Liddick: The outrage machine manufactures crisis after crisis (column)
“You never let a serious crisis go to waste … it’s an opportunity to do things you couldn’t do before.” — Rahm Emanuel, former Obama political advisor
And if there isn’t one, he might have added, make one up. “Hands up, don’t shoot.” “Black lives matter.” “Rape on Campus.” Homophobic pizza shop owners. Evil landlords evicting deadbeat tenants. The list goes on.
We now know that the racial tension and subsequent violence in Ferguson, Missouri, was the product of a false narrative, nurtured by race hustlers looking for a payday, abetted by the Obama administration’s justice department — seemingly more concerned with the potential for advancing their agenda of white guilt and government control than with investigating the facts of the case. We know that the ongoing “Black Lives Matter” meme is equally based on a breathless misreading of events, and of our culture: of course they matter. So do white lives, or lives of any other phenotype. But one wouldn’t know it from the hyperbolic rhetoric devoted to the topic by politicians and the press.
Emblematic of the cottage industry of crisis creation is the story of “Jackie.” For those uninterested in extracurricular goings-on at our nation’s top-drawer universities, the woman in question was central to a 2014 Rolling Stone article entitled “A Rape on Campus.” The 9,000-plus word screed by Sabrina Erdely detailed her gang-rape at the hands of seven men at a fraternity party. It was so sensational that the university president suspended the fraternity in question and convened a special consultative assembly to deal with the “culture of rape” on campus. The Department of Education rained down threats, led by Catherine Lhamon, chief of the department’s office of civil rights, an associate of the university official who put Erdely in touch with “Jackie.” Rape crisis counselors from the university testified before congressional committees about sexual harassment and drinking on campus; there was much obligatory outrage and hand-wringing. Reputations were tarnished or destroyed.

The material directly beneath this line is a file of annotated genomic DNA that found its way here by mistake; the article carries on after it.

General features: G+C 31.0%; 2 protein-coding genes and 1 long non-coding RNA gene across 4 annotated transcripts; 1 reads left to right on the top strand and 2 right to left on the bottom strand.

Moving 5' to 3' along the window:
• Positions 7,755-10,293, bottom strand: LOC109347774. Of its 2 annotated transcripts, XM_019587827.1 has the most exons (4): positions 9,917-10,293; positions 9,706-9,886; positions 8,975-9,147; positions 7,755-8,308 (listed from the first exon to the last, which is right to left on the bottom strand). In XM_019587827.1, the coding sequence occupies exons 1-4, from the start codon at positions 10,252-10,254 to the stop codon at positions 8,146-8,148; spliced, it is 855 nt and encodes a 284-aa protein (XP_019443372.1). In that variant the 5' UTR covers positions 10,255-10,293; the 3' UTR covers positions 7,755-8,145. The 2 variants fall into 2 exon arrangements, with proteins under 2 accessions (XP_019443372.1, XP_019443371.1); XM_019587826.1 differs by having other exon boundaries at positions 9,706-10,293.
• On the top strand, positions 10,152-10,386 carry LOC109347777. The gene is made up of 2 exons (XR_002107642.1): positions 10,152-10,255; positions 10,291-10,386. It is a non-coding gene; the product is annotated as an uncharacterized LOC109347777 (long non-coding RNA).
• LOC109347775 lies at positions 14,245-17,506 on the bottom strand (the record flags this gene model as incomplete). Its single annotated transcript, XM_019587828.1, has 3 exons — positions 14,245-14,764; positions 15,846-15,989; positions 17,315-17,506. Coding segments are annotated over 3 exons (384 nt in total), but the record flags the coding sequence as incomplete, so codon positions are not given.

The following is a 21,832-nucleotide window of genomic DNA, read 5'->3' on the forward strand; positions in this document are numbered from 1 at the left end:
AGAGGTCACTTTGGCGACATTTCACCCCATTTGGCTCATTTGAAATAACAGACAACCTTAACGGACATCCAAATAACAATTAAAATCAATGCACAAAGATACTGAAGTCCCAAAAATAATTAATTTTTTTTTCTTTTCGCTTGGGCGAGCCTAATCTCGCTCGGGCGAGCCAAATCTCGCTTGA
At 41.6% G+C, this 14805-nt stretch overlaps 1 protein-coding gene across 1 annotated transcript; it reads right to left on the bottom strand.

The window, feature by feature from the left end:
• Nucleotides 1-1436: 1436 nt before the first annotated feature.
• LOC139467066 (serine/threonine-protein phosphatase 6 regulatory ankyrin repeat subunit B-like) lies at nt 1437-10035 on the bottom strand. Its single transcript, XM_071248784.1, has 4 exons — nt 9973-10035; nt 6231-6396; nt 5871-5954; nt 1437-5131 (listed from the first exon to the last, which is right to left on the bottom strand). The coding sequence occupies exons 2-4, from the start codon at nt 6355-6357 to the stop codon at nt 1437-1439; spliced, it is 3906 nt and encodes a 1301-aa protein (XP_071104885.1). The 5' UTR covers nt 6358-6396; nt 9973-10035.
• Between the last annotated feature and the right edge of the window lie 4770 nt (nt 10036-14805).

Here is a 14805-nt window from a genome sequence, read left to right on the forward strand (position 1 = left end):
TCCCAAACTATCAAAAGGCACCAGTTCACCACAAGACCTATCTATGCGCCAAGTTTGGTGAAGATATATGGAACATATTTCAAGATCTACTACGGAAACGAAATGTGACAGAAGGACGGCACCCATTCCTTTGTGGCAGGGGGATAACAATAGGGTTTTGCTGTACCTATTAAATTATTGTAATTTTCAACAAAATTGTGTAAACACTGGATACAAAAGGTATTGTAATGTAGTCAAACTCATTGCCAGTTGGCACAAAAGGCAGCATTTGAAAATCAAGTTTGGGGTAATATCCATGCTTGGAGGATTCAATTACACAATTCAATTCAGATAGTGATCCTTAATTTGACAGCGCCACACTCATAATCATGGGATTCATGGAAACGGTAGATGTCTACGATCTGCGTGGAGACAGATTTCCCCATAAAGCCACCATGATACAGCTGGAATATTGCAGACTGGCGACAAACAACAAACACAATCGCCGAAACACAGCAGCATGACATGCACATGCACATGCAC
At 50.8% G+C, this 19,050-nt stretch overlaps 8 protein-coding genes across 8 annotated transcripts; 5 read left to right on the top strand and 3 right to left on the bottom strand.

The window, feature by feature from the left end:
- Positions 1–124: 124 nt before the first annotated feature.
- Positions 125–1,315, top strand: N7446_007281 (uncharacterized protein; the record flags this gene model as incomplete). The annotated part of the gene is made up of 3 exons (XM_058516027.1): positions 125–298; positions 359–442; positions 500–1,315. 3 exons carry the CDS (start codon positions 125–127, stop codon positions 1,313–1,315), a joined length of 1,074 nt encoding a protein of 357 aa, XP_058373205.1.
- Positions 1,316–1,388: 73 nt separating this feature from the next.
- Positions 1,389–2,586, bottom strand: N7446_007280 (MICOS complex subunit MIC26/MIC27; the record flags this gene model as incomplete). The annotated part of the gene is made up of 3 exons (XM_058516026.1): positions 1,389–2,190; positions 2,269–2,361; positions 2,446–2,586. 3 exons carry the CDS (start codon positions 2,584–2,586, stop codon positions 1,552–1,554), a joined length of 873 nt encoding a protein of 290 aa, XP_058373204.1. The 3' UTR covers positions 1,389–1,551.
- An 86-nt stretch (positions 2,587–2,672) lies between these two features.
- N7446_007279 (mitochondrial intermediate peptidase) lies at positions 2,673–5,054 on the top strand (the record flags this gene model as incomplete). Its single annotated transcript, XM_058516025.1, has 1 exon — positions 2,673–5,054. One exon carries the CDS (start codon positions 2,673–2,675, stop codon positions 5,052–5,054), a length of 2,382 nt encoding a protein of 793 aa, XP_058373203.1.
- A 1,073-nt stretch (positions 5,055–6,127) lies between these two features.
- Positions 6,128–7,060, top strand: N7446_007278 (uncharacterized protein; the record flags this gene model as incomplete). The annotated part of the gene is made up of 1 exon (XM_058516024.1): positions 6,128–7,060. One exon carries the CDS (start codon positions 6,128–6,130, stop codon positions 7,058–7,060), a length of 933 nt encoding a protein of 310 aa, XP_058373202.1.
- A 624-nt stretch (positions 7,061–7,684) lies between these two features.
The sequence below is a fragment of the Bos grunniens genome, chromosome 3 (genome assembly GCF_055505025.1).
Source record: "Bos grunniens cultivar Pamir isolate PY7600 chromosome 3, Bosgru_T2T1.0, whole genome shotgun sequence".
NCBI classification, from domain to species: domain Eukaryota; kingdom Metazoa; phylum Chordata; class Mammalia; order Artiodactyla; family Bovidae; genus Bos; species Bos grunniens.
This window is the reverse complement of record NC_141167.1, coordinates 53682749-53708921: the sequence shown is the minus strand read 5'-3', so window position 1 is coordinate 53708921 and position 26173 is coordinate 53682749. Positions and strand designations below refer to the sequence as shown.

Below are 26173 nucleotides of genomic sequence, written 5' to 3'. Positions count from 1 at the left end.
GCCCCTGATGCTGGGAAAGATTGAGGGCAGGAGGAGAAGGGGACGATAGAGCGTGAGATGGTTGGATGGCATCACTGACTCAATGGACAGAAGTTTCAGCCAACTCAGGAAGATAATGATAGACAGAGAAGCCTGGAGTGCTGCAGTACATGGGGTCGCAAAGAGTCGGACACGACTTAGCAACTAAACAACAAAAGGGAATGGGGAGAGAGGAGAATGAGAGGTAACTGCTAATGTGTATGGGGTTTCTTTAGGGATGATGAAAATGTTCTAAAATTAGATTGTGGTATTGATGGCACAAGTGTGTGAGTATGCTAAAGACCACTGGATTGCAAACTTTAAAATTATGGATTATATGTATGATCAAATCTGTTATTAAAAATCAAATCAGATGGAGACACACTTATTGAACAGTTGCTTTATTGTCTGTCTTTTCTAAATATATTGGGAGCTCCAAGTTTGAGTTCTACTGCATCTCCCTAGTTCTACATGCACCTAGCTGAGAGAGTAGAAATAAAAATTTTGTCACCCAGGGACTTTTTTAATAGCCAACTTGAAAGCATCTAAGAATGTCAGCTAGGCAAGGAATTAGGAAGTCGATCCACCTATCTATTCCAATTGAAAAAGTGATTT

But the event described by Rolling Stone never happened. From the first, the narrative didn’t add up; by the time the magazine commissioned the Columbia School of Journalism to investigate its reportage, it was clear the entire thing was a fabrication. The CSJ study was a comprehensive condemnation: failures of editorial control, fact checking, corroboration, everything. And yet — when Rolling Stone finally and grudgingly acknowledged the error, no one was fired. Not the editor; not Erdely, who had shopped the outlines of her story around for a year before selecting the University of Virginia as a victim. According to Rolling Stone’s managing editor, her heart was in the right place. She did her bit to advance the narrative. Nothing to see here, folks …
Why does the outrage machine work? Why are we so credulous, so willing to bite at the most implausible of tales, so easily whipping into frenzy? Why are those who perpetrate these frauds on the viewing and reading public so easily forgiven, while their false narratives are taken to heart? One answer might be education.
For the past 40 years and more, what American history is still taught has slowly but certainly been transformed from an ahistorical paean of certainties and triumphs into an equally baseless litany of crimes and oppressions. Our nation was founded on lies, its growth fueled by theft, its successes a product of cruelty and violence against minorities. Just ask the president’s terrorist pal Bill Ayers. Or his first attorney general. His eminence grise Valerie Jarett. His secretary of education or any of his appointments to the various offices of civil rights compliance strewn throughout the federal government.
Or perhaps the frenzy machine works because of the media-drenched world in which we live. Most media are firmly aligned with the left and have a voracious appetite for blood and scandal, courtesy of the 24-hour news cycle. Given these tendencies, those who cannot bear to live in a silent world are constantly bombarded with stories calculated to stoke their outrage. And as we have seen, if there is no story, one will be created to match the narrative.
It might be our political class; eager to garner activist energy, votes and money by inciting one group of Americans against another. Most likely, it is a combination of all these.
Whatever the cause, we have become hypersensitive, quivering cubes of outrage waiting to burst into flames of righteous anger at the smallest offense. In such a state we can no longer distinguish between the real — officer Michael Slager’s murder of Walter Scott, for example — and the manufactured but politically useful story of “Hands up, don’t shoot.”
That is the real and destructive crisis that threatens us all, and it is worsening. We refuse to ask why at the peril of our Republic.
Morgan Liddick writes a weekly column for the Summit Daily News.
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